A darkened hospital corridor

Why it matters: Access to Health

Children have a right to access quality healthcare in their own communities. Yet, all too often across the world, lack of access to, or inability to pay for, quality healthcare is a key driver of institutionalisation

This results in children being torn from their families and placed in institutions to meet their basic needs, such as life-saving drugs or therapies or access to supportive aids, and services for children living with disabilities. 

Read our key recommendations on how eliminating orphanages can make progress on Strategic Development Goal 3 (SDG3) Good Health and Wellbeing:

Families that have a child living with long-term medical needs such as HIV, or a disability, often face significant challenges accessing adequate treatment and support. As a result, the children can be placed in supposedly ‘specialised institutions’, reinforcing the common misconception and discrimination that they cannot be supported to live in their community. 

Discriminatory attitudes towards certain communities can increase the likelihood of institutionalisation. In some contexts, disability is seen as a ‘medical problem’, requiring a medicalised solution in an institutional setting, rather than providing specialised support through the frame of care in family settings. Consequently, this places many children with disabilities at risk of being separated from their families. 

Another important factor to consider is that poor health of parents or caregivers can lead to a child being institutionalised. Recent research indicates that 1 in every 2 covid deaths is a caregiver. The scale of the impact of ‘long covid’ on the health of parents and caregivers  and the vulnerability of families remains to be seen.

Orphanages lead to poor health outcomes

Over 80 years of research demonstrates the detrimental effects of institutionalisation on the health of children. This is due to many interrelated factors, including the lack of individualised, stable care, neglect, violence, and over-medication.

Institutions can lead to:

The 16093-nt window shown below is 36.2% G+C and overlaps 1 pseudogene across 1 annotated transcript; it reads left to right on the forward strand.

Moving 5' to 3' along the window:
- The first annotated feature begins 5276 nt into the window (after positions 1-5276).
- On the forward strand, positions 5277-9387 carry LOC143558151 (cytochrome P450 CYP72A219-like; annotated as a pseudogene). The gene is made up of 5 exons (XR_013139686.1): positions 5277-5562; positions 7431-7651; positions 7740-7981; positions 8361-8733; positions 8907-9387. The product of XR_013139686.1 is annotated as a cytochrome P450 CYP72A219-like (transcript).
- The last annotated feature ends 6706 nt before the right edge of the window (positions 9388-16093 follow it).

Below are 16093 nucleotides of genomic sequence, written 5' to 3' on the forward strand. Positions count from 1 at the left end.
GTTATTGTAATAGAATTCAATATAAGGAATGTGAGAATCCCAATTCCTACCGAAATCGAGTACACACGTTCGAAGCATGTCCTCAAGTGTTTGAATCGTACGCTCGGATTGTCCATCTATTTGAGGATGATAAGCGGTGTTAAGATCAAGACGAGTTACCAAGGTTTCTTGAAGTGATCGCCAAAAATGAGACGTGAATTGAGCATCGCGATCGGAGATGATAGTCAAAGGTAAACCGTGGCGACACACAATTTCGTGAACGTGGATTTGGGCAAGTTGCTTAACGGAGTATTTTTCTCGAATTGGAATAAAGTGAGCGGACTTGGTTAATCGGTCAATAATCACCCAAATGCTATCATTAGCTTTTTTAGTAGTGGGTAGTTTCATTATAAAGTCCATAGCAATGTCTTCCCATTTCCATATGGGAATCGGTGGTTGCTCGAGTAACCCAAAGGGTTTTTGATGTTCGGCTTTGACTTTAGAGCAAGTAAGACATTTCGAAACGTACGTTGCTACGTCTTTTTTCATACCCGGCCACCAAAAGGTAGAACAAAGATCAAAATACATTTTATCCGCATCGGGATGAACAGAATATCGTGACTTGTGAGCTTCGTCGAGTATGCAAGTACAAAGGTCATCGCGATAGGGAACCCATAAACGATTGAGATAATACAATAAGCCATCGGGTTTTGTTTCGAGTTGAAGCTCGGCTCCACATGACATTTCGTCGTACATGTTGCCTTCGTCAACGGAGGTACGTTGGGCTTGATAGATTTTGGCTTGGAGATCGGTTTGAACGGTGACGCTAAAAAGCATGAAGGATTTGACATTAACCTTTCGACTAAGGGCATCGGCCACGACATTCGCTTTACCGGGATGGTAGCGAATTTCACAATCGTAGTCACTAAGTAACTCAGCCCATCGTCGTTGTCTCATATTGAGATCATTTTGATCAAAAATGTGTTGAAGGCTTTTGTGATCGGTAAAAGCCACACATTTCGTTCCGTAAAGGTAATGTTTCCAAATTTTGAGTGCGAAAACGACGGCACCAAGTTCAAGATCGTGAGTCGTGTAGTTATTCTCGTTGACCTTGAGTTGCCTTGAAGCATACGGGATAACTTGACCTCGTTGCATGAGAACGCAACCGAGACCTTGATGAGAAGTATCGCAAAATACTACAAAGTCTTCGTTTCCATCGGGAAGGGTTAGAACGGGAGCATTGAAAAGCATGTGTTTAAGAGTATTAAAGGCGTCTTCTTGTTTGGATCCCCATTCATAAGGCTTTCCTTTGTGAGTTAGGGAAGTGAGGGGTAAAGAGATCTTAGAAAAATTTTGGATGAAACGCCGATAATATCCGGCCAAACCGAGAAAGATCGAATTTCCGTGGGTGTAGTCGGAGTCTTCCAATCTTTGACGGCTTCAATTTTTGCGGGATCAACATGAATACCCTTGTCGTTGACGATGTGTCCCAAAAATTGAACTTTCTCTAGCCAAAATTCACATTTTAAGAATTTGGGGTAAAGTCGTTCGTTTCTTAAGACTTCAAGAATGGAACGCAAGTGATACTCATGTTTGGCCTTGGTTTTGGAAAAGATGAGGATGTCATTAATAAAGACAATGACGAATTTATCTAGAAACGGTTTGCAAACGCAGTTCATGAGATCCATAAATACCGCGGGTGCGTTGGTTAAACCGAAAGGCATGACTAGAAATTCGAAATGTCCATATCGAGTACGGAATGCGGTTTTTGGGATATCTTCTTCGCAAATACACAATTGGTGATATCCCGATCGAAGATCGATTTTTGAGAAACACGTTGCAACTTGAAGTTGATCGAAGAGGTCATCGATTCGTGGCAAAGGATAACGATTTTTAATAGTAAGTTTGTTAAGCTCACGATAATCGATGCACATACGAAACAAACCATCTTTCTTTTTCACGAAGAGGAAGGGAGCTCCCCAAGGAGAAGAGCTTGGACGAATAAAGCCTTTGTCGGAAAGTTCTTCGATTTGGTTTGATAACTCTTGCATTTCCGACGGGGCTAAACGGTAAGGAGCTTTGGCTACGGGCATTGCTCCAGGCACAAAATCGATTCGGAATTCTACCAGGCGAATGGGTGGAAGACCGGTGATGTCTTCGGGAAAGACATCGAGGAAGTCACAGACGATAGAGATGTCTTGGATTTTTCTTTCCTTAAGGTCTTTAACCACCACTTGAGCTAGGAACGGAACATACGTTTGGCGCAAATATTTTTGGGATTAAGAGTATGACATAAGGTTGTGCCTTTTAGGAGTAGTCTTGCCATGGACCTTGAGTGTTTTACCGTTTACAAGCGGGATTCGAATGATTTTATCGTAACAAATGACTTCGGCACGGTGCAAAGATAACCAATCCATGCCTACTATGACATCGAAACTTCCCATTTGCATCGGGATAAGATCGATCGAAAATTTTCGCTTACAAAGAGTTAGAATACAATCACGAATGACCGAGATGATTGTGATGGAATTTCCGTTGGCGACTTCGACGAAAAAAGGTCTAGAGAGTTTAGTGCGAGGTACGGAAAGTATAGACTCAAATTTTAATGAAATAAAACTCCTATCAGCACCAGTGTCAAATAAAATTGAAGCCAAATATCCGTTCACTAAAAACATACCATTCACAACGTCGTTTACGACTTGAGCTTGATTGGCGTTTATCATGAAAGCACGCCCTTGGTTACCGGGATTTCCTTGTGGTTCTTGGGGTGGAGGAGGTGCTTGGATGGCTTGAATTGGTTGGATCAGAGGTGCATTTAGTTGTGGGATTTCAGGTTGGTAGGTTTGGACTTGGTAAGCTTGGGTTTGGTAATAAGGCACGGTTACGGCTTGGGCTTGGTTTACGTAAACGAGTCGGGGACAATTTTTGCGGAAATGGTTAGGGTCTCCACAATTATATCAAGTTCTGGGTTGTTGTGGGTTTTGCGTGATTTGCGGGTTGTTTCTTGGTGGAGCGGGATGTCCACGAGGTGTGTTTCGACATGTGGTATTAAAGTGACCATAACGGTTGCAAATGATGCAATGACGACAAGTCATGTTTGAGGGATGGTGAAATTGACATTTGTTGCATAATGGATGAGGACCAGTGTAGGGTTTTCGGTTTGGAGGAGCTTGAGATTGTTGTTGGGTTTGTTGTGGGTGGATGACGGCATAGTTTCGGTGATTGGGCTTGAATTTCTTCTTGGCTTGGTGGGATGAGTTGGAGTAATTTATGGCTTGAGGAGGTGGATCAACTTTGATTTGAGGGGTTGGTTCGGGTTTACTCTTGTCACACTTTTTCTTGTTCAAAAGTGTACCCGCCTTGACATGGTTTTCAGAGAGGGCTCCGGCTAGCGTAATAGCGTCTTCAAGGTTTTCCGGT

• Impaired or delayed cognitive development 
  • Impaired or delayed physical growth
  • Impaired or delayed psycho-social development
  • Impaired or delayed brain development. For babies and very young children, the impact on brain development is particularly acute
  • Higher mortality rates and an increased risk of infectious disease or chronic illness caused by lack of healthcare, poor hygiene, malnutrition and overcrowded conditions
  • Increased risk of mental health problems, psychiatric symptoms, emotional, attachment and behavioural problems
  • Detrimental effects of overmedicalisation, which is commonly used within institutions.

Major longitudinal studies show that the experience of living in institutions can cast a long shadow on a child’s development, increasing the risks of adversities through to adulthood.  This can result in a need for lifelong physical and mental health services. 

The role of health services in the care reform process

The care reform process plays a critical role in identifying where universal and targeted health services are needed to support communities and prevent the separation of children from their families.  While health resources remain locked up in institutions, they will continue to draw vulnerable families towards them

By providing adequate health services for all communities, children will no longer be forced to enter orphanages just to receive medical care. This will have long term positive effects on their health – and will contribute to the delivery of SDG3: Ensuring healthy lives and promote well-being for all at all ages.

Vasilica's story

Vasilica was only four months old and his sister, Ecaterina, was just one when they were taken away from their mother and sent to live in an orphanage. The local authorities thought the children’s mother, Ana would not be able to care for her daughter, Ecaterina and her son, Vasilica as Vasilica was born prematurely and has cerebral palsy.

Read their story